David R. Schiel

David R. Schiel
University of Canterbury | UC

About

294
Publications
35,351
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6,819
Citations
Citations since 2017
64 Research Items
2961 Citations
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20172018201920202021202220230100200300400500600
20172018201920202021202220230100200300400500600

Publications

Publications (294)
Article
Full-text available
Abstract Aotearoa New Zealand is the last major landmass settled by people, and therefore provides a recent record of ecological legacy effects in the coastal zone. Large‐scale land clearances of forests accelerated over the last century, affecting the concentration of suspended sediments, light environment, and nutrient composition on rocky reefs,...
Article
Full-text available
Despite many sectors of society striving for sustainability in environmental management, humans often fail to identify and act on the connections and processes responsible for social–ecological tipping points. Part of the problem is the fracturing of environmental management and social–ecological research into ecosystem domains (land, freshwater, a...
Article
Full-text available
Marine heatwaves (MHWs) can cause dramatic changes to ecologically, culturally, and economically important coastal ecosystems. To date, MHW studies have focused on geographically isolated regions or broad-scale global oceanic analyses, without considering coastal biogeographical regions and seasons. However, to understand impacts from MHWs on diver...
Article
After New Zealand's 7.8 Mw Kaikōura earthquake in late 2016 an unexpected anthropogenic effect involved increased motorised vehicle access to beaches. We show how these effects were generated by landscape reconfiguration associated with coastal uplift and widening of high-tide beaches, and present analyses of the distribution of natural environment...
Preprint
Full-text available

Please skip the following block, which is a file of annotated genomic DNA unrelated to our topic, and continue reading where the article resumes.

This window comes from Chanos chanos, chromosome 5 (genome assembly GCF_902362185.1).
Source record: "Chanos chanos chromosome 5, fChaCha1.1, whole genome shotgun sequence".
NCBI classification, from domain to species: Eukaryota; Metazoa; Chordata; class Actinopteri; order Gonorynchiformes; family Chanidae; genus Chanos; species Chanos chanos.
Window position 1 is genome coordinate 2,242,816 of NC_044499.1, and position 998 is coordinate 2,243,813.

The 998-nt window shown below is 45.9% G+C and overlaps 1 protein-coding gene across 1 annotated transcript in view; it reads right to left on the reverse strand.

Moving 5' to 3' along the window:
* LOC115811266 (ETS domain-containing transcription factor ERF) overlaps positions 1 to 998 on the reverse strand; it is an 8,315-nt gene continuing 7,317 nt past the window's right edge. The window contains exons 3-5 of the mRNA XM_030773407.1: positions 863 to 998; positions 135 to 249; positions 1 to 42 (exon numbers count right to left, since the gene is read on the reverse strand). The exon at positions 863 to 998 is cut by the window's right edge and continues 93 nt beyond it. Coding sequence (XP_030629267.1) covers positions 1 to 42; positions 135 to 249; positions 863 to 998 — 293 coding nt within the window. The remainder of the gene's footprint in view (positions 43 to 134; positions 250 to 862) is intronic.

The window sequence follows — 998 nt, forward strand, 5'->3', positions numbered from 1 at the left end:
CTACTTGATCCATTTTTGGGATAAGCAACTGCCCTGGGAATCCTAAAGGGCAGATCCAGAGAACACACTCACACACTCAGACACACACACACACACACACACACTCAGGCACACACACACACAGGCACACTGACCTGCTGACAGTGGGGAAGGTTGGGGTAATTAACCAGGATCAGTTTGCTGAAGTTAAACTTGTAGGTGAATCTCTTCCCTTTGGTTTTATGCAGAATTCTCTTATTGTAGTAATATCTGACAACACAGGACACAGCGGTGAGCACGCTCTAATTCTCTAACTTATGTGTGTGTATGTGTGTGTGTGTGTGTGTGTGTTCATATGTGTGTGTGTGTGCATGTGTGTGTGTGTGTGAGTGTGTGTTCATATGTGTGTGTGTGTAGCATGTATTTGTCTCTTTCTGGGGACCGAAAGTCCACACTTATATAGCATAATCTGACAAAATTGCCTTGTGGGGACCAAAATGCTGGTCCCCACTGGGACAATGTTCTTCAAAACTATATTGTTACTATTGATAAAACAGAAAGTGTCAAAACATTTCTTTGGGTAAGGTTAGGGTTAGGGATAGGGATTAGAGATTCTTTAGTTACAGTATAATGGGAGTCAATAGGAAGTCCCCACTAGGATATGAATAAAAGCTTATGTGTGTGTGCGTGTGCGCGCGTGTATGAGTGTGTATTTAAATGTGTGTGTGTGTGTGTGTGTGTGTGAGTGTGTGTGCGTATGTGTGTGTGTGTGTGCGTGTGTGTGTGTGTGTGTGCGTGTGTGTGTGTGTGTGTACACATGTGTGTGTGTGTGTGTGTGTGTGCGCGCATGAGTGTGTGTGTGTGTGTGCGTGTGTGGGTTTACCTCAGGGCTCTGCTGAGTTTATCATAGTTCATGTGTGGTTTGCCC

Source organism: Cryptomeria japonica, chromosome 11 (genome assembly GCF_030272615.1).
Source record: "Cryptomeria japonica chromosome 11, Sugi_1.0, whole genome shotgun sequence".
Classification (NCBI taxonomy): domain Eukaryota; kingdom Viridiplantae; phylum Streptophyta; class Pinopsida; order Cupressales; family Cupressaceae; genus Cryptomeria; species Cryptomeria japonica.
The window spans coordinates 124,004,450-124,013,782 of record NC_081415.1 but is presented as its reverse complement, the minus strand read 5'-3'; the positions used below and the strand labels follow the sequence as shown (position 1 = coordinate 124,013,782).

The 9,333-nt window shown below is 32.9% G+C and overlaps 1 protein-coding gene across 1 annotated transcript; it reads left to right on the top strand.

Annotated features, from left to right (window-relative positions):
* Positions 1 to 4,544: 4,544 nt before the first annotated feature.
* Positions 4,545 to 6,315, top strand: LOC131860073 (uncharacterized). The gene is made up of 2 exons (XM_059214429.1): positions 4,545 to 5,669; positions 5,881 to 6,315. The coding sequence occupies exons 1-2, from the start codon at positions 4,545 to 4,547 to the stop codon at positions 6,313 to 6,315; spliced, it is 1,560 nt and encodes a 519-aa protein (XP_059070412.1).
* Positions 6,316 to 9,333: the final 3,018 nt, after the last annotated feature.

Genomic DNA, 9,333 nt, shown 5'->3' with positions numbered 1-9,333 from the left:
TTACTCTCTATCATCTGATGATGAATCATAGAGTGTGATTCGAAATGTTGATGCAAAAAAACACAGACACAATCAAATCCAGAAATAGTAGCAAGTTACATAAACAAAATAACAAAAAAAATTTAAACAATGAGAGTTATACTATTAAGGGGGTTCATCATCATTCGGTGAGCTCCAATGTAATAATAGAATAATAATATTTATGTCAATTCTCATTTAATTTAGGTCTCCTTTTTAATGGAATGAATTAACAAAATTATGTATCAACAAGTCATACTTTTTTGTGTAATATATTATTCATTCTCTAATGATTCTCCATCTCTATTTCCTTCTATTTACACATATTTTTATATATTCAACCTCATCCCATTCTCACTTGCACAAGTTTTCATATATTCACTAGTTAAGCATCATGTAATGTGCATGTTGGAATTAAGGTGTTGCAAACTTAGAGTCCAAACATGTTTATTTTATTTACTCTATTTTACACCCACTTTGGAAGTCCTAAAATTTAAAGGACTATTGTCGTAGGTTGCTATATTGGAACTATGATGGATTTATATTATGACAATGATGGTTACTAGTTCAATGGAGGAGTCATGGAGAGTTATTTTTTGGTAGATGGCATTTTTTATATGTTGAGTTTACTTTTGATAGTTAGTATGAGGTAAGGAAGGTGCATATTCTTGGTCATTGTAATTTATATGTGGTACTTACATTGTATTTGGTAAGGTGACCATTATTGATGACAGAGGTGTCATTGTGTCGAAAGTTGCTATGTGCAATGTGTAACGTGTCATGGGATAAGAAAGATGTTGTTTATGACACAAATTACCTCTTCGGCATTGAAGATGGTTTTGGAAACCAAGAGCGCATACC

After New Zealand's 7.8 Mw Kaikōura earthquake in late 2016 an unexpected anthropogenic effect involved increased motorised vehicle access to beaches. We show how these effects were generated by landscape reconfiguration associated with coastal uplift and widening of high-tide beaches, and present analyses of the distribution of natural environment...
Article
Full-text available
Habitat heterogeneity is considered a primary causal driver underpinning patterns of diversity, yet the universal role of heterogeneity in structuring biodiversity is unclear due to a lack of coordinated experiments testing its effects across geographic scales and habitat types. Furthermore, key species interactions that can enhance heterogeneity,...
Article
Full-text available
Despite the demonstrated benefits of marine protected areas, there has been relatively little dialogue about freshwater protected areas (FPAs) even though some have been established to protect freshwater species from recreational and commercial fishers. After populations recover from fishing pressure, abundances and densities of formerly fished spe...
Preprint
Full-text available
With the global decline of freshwater fishes, quantifying the body size-specific habitat use of vulnerable species is crucial for accurately evaluating population health, identifying the effects of anthropogenic stressors, and directing effective habitat restoration. Populations of New Zealand’s endemic kōkopu species ( Galaxias fasciatus , G. arge...
Article
Full-text available
Aim Ecologists traditionally study how contemporary local processes, such as biological interactions and physical stressors, affect the distribution and abundance of organisms. By comparison, biogeographers study the distribution of the same organisms, but focus on historic, larger-scale processes that can cause mass mortalities, such as earthquake...
Article
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Understanding the resilience and recovery processes of coastal marine ecosystems is of increasing importance in the face of increasing disturbances and stressors. Large-scale, catastrophic events can re-set the structure and functioning of ecosystems, and potentially lead to different stable states. Such an event occurred in south-eastern New Zeala...
Article
Full-text available
Widespread mortality of intertidal biota was observed following the 7.8 Mw Kaikoura earthquake in November 2016. To understand drivers of change and recovery in nearshore ecosystems, we quantified the variation in relative sea-level changes caused by tectonic uplift and evaluated their relationships with ecological impacts with a view to establishi...
Article
Full-text available
Barrier sandspits are biodiverse natural features that regulate the development of lagoon systems and are popular areas for human settlement. Despite many studies on barrier island dynamics, few have investigated the impacts of sea-level rise (SLR) on sandspits. In peri-urban settings, we hypothesised that shoreline environment change would be stro...